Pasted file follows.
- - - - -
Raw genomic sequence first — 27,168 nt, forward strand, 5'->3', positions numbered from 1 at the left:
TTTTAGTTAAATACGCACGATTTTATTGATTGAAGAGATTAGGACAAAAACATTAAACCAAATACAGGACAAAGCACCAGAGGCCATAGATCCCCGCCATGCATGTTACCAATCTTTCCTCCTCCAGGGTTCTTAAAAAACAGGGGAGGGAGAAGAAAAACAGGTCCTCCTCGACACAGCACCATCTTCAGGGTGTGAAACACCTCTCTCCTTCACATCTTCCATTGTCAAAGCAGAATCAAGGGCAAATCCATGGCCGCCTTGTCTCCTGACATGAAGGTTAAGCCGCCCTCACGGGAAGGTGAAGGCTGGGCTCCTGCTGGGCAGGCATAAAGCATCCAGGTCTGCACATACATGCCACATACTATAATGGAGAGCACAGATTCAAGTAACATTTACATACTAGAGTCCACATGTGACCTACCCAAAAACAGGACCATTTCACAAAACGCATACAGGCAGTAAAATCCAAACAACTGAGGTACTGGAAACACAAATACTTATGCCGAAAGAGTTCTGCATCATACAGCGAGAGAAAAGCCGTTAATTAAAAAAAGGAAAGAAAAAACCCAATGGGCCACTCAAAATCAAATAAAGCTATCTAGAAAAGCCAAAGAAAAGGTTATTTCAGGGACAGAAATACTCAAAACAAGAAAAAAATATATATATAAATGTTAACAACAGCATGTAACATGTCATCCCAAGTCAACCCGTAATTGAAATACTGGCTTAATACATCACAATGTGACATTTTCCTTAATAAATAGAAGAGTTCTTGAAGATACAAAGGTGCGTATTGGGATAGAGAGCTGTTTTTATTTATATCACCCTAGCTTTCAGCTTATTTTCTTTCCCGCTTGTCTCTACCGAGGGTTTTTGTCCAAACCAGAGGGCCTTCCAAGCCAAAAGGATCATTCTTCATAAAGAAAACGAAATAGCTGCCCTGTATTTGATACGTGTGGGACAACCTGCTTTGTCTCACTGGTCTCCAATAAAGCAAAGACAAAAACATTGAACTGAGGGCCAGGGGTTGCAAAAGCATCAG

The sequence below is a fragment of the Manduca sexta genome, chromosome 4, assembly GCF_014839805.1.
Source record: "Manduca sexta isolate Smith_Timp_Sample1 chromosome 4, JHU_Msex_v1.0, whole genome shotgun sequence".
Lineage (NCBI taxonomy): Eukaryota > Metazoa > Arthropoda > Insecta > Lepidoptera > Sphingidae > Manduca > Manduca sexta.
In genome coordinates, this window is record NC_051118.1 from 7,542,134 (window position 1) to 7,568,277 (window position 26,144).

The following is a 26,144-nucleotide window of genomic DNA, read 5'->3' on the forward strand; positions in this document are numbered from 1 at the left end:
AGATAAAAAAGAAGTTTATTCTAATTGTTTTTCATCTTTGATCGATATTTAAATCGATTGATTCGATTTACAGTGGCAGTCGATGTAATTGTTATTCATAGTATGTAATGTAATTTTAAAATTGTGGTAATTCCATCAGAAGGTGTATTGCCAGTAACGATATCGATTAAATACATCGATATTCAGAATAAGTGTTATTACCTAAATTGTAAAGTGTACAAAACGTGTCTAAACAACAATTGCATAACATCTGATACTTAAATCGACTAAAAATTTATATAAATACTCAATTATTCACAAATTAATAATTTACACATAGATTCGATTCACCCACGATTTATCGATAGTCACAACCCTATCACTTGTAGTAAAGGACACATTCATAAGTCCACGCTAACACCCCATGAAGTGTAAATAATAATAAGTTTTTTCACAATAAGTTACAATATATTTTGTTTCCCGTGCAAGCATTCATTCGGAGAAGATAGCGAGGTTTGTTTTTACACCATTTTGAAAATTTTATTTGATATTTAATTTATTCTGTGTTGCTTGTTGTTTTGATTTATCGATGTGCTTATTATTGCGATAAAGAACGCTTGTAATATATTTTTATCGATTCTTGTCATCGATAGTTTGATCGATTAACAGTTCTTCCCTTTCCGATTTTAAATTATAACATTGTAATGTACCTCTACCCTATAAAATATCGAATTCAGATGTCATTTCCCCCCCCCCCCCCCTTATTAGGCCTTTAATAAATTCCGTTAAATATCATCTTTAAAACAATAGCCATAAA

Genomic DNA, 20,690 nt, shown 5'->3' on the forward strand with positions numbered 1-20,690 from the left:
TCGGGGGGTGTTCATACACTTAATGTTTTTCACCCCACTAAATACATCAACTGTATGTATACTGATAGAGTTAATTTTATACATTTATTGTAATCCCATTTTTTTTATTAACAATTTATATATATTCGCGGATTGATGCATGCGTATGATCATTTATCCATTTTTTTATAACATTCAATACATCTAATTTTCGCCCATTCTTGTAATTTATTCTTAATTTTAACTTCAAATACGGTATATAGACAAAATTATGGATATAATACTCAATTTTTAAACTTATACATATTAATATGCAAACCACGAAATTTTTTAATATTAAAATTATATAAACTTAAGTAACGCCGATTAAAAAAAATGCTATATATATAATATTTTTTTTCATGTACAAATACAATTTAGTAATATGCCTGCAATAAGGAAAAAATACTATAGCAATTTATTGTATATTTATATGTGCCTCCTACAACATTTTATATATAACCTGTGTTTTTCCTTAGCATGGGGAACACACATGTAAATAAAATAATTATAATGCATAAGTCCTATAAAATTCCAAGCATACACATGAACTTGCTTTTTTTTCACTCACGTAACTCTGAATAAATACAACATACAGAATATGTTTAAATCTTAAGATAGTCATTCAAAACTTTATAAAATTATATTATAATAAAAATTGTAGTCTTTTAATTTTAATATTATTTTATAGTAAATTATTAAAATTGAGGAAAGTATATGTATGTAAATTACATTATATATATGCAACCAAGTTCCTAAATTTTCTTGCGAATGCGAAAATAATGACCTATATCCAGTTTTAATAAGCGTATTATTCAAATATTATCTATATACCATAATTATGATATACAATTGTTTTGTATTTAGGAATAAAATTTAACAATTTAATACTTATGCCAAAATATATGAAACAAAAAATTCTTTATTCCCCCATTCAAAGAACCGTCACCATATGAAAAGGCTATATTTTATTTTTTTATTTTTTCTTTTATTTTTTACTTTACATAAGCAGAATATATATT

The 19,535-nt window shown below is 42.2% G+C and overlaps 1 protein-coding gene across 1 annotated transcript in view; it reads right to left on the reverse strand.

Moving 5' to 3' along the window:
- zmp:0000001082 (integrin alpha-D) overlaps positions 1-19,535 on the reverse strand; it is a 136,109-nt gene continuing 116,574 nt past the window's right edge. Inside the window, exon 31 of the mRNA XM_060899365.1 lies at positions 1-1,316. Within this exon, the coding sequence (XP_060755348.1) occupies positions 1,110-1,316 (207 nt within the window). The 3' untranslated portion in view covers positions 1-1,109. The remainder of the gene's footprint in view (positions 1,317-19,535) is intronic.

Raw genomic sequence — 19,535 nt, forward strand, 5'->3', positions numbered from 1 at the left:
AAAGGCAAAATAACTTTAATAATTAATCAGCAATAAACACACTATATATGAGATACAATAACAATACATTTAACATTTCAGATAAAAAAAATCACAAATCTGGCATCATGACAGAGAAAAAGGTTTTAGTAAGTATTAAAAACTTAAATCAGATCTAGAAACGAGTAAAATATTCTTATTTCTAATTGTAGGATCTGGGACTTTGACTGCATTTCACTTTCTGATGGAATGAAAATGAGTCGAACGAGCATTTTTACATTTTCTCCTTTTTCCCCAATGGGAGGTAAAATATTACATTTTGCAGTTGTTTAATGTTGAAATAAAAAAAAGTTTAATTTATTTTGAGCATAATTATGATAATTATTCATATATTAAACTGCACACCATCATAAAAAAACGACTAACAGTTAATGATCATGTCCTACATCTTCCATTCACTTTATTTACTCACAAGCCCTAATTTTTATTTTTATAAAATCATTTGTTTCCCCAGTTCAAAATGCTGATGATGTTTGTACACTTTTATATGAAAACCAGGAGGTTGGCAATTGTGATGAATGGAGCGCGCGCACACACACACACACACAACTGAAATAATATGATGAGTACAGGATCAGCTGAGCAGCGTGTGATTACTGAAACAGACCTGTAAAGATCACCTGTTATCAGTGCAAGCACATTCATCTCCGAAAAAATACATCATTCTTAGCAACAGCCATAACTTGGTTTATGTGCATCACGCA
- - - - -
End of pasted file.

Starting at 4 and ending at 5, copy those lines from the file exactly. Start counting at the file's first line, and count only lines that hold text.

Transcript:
Source record: "Manduca sexta isolate Smith_Timp_Sample1 chromosome 4, JHU_Msex_v1.0, whole genome shotgun sequence".
Lineage (NCBI taxonomy): Eukaryota > Metazoa > Arthropoda > Insecta > Lepidoptera > Sphingidae > Manduca > Manduca sexta.